Just a short while ago, at the awards ceremony held here at the Museum, the grand title winners of the 2012 Veolia Environnement Wildlife Photographer of the Year competition were announced by hosts Philippa Forrester and Yann Arthus-Bertrand at a gathering of 280 guests. As acclaimed photographer and filmmaker Yann describes, the annual awards ceremony has become 'rather like the Oscars of the world of photography... an event that puts the spotlight on wildlife, showing us how beautiful and strong it can be, but also how fragile.' Both grand title winners won their individual category awards, of which there are 18 varying from single images to stories and portfolios.
Bubble-jetting emperors (above) has made Canada’s Paul Nicklen the 2012 Veolia Environnement Wildlife Photographer of the Year. Frozen-fingered, Paul took his shot of frenzied, surging Emperor penguins while immersed in Antarctica’s remote Ross Sea. The image won the Underwater Worlds category award. Select images to enlarge them.
The shimmering blues and bubbles framing the chaotic upward surge of a mass of Emperor penguins in Paul Nicklen’s astonishing underwater shot captivated the judges completely. The sheer energy and life force of Bubble-jetting emperors made Paul the deserving overall 2012 Veolia Environnement Wildlife Photographer of the Year. He waited submerged in the icy waters of the Ross Sea, Antarctica, to capture this scene on camera, climbing into the only likely exit hole to catch the blast of birds whooshing up to the surface to feed their chicks. No stranger to photographing polar regions, Paul is passionate about the creatures that inhabit such isolated and endangered environments.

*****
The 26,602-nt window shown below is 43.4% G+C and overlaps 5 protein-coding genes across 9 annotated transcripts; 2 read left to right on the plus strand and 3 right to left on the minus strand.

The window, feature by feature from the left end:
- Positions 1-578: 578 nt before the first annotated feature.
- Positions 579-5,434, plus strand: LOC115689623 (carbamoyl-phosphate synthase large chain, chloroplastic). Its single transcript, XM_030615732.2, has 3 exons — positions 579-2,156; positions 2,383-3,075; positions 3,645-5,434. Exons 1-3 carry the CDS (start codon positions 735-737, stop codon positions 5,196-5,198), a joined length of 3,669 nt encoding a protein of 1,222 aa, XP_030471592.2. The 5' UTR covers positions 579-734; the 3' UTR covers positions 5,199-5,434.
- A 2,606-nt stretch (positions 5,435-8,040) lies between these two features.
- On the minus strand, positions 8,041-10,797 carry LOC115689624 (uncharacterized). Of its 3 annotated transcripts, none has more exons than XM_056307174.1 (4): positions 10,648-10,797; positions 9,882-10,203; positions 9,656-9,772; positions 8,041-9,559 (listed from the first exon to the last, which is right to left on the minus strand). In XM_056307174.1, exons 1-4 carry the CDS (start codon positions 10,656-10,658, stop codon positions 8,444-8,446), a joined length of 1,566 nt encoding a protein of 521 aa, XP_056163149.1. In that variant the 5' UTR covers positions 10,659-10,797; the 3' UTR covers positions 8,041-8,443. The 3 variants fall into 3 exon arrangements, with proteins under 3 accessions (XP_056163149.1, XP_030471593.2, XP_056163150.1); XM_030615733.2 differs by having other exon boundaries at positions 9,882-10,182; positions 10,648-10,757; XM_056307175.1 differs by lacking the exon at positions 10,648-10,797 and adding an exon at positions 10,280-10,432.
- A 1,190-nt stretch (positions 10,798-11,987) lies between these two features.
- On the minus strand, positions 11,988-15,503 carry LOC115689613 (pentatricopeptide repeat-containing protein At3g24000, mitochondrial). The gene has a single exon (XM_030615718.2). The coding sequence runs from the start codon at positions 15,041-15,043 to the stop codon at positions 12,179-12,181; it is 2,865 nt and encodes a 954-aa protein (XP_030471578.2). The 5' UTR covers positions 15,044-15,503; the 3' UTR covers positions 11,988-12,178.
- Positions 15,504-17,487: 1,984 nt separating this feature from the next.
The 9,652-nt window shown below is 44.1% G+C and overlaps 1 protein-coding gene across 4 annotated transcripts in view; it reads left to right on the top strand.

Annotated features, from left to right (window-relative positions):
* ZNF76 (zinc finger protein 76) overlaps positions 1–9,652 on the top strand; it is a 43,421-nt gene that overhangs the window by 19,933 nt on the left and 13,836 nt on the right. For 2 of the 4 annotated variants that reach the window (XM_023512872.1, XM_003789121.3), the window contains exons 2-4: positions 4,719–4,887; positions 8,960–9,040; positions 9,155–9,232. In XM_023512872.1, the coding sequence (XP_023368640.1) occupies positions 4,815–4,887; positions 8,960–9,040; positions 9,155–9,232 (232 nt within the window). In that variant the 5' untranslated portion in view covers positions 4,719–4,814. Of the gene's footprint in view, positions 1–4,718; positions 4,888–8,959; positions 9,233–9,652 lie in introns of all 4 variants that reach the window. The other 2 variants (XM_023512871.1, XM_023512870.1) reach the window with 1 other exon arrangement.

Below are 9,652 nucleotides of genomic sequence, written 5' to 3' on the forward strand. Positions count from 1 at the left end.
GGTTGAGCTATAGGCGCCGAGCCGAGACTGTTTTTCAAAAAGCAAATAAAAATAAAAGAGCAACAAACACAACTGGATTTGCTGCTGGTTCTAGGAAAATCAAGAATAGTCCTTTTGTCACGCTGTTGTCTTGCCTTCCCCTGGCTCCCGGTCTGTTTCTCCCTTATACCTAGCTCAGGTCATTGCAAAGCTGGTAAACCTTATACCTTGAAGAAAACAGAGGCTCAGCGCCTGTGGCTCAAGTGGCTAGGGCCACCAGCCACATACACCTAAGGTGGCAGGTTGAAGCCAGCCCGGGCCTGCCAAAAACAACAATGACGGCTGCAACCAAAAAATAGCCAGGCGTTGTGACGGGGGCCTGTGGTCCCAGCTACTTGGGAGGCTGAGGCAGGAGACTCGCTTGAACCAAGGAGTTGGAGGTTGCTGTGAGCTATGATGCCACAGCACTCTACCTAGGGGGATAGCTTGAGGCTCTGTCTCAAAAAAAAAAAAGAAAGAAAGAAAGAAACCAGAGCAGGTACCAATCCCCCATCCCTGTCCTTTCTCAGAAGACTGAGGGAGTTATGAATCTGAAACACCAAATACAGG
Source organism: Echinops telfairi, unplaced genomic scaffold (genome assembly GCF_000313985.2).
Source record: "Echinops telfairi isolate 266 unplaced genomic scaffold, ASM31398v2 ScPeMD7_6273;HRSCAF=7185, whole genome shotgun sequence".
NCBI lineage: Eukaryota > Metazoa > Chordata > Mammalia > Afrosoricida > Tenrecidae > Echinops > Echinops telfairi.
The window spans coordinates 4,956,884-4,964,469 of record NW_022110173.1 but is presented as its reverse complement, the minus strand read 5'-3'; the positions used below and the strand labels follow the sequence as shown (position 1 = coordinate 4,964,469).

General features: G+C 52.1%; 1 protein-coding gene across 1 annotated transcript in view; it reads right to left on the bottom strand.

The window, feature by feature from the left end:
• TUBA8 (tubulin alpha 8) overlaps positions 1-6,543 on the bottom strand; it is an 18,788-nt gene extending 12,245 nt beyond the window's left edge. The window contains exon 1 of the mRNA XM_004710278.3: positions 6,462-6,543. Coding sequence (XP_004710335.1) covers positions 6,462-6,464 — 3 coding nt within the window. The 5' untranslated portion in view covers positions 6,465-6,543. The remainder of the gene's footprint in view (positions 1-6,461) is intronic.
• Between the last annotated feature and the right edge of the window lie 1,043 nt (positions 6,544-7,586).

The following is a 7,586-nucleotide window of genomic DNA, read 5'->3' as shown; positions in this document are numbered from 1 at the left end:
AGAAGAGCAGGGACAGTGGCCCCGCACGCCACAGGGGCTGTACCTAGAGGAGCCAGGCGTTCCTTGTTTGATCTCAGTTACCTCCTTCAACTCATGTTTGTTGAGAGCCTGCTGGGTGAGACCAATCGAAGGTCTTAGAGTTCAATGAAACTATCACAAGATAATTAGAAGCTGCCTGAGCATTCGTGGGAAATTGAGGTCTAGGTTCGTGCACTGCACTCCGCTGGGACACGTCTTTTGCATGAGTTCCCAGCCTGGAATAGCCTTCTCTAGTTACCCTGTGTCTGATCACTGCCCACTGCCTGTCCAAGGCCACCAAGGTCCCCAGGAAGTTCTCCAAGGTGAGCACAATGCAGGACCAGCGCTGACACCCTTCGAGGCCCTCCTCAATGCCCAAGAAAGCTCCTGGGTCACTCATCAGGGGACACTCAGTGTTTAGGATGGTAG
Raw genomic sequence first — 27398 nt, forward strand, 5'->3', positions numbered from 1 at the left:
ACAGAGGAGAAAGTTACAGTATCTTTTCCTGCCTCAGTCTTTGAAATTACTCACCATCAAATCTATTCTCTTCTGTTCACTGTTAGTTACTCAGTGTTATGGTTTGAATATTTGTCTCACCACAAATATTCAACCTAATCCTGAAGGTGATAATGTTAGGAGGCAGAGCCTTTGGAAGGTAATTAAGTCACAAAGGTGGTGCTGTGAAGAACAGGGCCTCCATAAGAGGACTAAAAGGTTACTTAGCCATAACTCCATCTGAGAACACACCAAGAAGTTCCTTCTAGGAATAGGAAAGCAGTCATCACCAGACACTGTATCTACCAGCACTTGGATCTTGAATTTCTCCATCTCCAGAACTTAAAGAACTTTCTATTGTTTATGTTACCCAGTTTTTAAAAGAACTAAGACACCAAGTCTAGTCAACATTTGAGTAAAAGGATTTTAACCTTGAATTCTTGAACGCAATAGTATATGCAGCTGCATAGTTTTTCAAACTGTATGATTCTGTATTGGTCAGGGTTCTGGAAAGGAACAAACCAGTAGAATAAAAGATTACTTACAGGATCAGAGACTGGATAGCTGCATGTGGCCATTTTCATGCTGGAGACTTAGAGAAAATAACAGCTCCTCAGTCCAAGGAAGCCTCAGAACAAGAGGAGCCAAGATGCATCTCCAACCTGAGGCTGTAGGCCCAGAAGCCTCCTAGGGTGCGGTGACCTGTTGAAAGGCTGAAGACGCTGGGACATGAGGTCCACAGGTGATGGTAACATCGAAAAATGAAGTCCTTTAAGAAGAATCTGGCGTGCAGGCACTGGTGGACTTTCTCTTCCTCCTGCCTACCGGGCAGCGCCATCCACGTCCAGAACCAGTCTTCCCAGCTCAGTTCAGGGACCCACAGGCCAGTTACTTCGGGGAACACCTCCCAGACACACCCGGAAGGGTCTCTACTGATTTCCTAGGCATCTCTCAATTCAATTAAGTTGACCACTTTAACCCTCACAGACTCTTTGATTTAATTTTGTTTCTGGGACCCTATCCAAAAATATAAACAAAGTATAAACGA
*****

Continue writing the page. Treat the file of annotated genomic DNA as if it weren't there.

Competition judge and acclaimed underwater photographer David Doubilet, said: ‘I love this image because it shows perfectly organised, infinite chaos. My eyes linger over it trying to absorb everything that’s going on here.’
Flight paths by British teenager Owen Hearn earned him the title of 2012 Veolia Environnement Young Wildlife Photographer of the Year. Owen’s topical and symbolic image of a perfectly poised red kite and ghostly airplane was taken in Bedfordshire. It captures two very different subjects at the right moment in exactly the right place. The image won the 11-14 Years category award.
In contrast, the airborne stillness of British teenager Owen Hearn’s Flight paths shows a poised and resplendent red kite mirroring a distant plane in the skies near his grandparents' farm in Bedfordshire. The judges loved the mastery and metaphor in the image and Owen has become the 2012 Veolia Environnement Young Wildlife Photographer of the Year. Owen’s grandparents’ farm is on the site that was nearly chosen as London’s third airport back in the late 1960s. Opposition to the runway was fierce but successful and as a result wildlife is now thriving in this region. The red kite is a particular success story: at one point facing extinction, their numbers have now increased dramatically. Owen says: ‘I sent in this image as I think it’s unique.’
These 2 exceptional images and the other 98 winners taken by the 77 winning photographers can now be viewed in the online gallery on our website. And from this Friday, 19 October, you can see them all close-up as large back-lit installations in the spectacular exhibition here at the Museum.
Another young talent, Finnish 9-year-old Liina Heikkinen hard at work on her bird photographs - one of which, Squabbling jays, is runner-up in the 10 Years and Under category award this year.
And for those of you who, like me, often want to know more about the people behind the pictures, here is a great shot (above) of young Finnish photographer, Liina Heikkinen, on the job. Look out for her brilliant image of Squabbling jays which is runner-up in the 10 Years and Under category award, and one of my favourites of all the winners so far.